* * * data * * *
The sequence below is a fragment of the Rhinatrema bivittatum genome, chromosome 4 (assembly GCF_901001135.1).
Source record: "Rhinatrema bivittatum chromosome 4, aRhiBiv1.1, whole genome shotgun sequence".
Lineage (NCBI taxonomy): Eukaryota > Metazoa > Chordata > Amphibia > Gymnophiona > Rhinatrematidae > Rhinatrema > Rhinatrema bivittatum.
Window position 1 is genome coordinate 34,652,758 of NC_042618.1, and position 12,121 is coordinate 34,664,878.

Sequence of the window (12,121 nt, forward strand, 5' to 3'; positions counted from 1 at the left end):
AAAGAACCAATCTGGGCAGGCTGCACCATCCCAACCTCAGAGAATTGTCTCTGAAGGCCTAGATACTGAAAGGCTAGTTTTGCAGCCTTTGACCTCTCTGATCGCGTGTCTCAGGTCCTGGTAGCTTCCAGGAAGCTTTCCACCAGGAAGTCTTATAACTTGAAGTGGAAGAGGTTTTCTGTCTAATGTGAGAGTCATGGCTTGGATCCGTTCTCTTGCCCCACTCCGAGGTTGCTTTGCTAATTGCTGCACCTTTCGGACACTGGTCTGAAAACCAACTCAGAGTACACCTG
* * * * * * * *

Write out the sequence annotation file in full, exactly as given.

The sequence below is a fragment of the Rhinatrema bivittatum genome, chromosome 4 (assembly GCF_901001135.1).
Source record: "Rhinatrema bivittatum chromosome 4, aRhiBiv1.1, whole genome shotgun sequence".
Lineage (NCBI taxonomy): Eukaryota > Metazoa > Chordata > Amphibia > Gymnophiona > Rhinatrematidae > Rhinatrema > Rhinatrema bivittatum.
Window position 1 is genome coordinate 34,652,758 of NC_042618.1, and position 12,121 is coordinate 34,664,878.

Sequence of the window (12,121 nt, forward strand, 5' to 3'; positions counted from 1 at the left end):
AAAGAACCAATCTGGGCAGGCTGCACCATCCCAACCTCAGAGAATTGTCTCTGAAGGCCTAGATACTGAAAGGCTAGTTTTGCAGCCTTTGACCTCTCTGATCGCGTGTCTCAGGTCCTGGTAGCTTCCAGGAAGCTTTCCACCAGGAAGTCTTATAACTTGAAGTGGAAGAGGTTTTCTGTCTAATGTGAGAGTCATGGCTTGGATCCGTTCTCTTGCCCCACTCCGAGGTTGCTTTGCTAATTGCTGCACCTTTCGGACACTGGTCTGAAAACCAACTCAGAGTACACCTG